3. Toss the garlic and onions into the pot. Cook, stirring, for two minutes, then add tomatoes, tomato sauce, sugar, wine, red pepper flakes, and thyme. Combine.
  4. Carefully place the oxtail back into the pot, covering the pieces with as much of the sauce as possible. Cover the pot and place it onto the middle rack in the oven. Cook for about 4 hours, at which time the meat should be very tender and will separate from the bone at the slightest provocation.  Taste and add salt and pepper if necessary.
  5. If you're ready to serve, use a spoon to remove as much of the accumulated oil as possible (one of those fat separators might also work). Or you can remove the oxtail from the pot, place them in a separate container, and refrigerate. Do the same with the pot of sauce, though you can keep the sauce in the same pot. After a few hours, the fat will be hardened and easily removed. Then reheat the sauce with the saved oxtail in it.
  6. Serve over your favorite long pasta, with chopped fresh parsley to garnish if you desire, and parmesan cheese.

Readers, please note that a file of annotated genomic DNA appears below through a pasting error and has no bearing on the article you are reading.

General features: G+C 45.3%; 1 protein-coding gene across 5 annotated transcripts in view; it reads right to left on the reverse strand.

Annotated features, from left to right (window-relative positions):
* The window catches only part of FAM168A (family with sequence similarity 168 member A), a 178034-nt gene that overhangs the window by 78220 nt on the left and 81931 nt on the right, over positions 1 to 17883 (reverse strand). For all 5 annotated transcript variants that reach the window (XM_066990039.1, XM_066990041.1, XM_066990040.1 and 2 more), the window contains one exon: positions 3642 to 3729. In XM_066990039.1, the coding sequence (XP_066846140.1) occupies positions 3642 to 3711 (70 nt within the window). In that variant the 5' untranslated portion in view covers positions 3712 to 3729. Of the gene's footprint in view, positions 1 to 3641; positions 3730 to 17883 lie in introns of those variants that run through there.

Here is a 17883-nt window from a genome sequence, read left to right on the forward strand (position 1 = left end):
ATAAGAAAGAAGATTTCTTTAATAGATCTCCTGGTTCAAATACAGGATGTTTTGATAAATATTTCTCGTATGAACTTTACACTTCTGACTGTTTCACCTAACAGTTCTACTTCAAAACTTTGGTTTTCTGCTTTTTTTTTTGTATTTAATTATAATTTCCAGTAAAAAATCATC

Sunday, August 21, 2011

Chinese-Style Sweet Pork Jerky

I never thought the day would come when I'd make my own sweet pork jerky, a favorite treat of mine growing up. Well, my friends, that day has come. And once again, it was SO MUCH EASIER than I thought it would be.

Sweet Pork Jerky

Sweet pork jerky, made in thin sheets, is a popular snack food in Chinese culture. In Cantonese my parents called it "ju yok gon" (literally, "pig meat dried"). In Hokkien, it's known as "bak kwa." There's also a beef version, but I like pork better. And with pork, there are two variations, one made from slicing off solid blocks of meat, and one made from minced meat. I like them both, though the latter is easier to prepare at home, and is also easier on your teeth.